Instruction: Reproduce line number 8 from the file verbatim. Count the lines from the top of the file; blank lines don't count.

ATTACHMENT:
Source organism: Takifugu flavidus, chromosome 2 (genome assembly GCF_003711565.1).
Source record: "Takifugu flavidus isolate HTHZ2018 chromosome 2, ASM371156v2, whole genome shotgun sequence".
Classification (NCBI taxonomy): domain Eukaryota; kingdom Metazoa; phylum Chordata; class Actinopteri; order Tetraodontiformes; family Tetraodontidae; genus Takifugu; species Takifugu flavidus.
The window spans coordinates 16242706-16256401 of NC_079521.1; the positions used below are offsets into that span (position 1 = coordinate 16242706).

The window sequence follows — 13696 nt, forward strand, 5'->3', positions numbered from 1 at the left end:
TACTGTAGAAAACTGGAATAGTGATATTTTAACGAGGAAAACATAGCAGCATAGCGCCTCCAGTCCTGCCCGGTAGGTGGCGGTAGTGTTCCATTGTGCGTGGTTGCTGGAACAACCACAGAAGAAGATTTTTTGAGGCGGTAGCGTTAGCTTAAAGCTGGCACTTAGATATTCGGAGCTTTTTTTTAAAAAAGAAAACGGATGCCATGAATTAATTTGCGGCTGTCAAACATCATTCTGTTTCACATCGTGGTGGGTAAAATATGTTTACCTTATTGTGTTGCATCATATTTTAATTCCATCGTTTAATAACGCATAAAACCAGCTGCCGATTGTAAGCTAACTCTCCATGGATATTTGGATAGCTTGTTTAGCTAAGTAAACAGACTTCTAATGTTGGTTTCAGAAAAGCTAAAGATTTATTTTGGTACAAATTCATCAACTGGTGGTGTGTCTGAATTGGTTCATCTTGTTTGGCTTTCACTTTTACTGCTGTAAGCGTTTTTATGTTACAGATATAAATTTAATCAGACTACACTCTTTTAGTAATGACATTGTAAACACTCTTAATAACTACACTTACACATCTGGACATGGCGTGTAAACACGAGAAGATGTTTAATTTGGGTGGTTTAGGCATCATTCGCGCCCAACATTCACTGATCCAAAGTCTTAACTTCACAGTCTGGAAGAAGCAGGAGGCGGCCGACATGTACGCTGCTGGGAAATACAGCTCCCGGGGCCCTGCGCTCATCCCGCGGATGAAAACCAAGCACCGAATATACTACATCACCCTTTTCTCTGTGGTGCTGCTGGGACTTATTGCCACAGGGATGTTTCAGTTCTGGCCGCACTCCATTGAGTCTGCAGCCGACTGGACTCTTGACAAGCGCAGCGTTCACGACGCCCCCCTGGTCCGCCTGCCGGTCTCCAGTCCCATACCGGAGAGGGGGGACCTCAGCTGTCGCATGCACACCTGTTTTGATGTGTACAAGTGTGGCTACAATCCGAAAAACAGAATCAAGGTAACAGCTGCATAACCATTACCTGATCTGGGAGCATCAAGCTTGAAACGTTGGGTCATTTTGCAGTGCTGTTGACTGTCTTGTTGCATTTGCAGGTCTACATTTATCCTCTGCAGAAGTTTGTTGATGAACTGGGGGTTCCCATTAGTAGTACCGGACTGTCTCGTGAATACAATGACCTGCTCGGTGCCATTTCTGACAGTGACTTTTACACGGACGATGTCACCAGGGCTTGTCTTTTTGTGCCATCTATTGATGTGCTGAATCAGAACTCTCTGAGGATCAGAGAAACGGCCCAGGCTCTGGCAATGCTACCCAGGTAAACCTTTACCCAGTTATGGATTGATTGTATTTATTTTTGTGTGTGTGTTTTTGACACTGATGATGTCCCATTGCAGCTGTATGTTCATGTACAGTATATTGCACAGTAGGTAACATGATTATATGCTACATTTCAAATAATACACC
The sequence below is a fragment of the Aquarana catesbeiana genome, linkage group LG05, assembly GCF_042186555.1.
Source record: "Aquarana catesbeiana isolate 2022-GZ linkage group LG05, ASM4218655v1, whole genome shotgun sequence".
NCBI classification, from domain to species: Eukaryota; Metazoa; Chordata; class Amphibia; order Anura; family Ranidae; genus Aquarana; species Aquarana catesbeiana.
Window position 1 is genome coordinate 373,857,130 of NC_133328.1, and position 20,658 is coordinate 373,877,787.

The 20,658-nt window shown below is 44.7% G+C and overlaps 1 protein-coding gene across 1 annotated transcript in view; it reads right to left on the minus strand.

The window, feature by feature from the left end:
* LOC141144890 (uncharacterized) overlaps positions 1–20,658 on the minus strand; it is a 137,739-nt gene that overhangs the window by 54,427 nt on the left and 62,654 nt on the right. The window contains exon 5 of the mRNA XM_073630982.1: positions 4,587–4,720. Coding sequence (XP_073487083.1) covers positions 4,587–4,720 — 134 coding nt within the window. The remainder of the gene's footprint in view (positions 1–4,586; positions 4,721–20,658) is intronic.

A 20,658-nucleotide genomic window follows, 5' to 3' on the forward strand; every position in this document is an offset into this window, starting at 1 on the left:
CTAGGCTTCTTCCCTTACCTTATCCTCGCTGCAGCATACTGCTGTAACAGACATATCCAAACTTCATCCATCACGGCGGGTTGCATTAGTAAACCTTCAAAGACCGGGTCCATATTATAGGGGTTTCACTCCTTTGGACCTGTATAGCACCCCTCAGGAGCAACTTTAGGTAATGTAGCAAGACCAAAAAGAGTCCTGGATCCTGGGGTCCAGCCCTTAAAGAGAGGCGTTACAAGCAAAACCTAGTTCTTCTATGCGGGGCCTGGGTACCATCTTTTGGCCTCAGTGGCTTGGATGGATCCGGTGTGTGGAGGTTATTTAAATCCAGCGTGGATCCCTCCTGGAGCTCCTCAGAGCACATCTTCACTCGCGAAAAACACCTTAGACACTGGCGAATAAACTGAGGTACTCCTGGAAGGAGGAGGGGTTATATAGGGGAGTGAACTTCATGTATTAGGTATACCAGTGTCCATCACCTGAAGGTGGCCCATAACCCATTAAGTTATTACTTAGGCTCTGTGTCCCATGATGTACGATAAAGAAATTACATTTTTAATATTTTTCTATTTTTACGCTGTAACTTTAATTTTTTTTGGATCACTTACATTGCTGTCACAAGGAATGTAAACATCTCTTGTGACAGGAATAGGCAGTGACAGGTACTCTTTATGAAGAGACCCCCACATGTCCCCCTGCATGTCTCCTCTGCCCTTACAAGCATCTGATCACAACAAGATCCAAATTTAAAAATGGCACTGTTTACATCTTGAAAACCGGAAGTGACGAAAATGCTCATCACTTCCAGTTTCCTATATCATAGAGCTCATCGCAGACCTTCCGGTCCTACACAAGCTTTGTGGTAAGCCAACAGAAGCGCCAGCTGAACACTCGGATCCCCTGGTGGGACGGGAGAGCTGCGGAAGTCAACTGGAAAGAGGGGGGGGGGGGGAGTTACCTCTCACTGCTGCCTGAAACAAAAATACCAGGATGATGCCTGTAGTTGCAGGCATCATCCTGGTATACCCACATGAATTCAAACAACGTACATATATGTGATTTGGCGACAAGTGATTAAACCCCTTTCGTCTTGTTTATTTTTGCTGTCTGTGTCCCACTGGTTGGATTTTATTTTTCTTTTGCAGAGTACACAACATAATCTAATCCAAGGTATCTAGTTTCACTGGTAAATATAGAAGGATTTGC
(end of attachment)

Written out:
Source record: "Aquarana catesbeiana isolate 2022-GZ linkage group LG05, ASM4218655v1, whole genome shotgun sequence".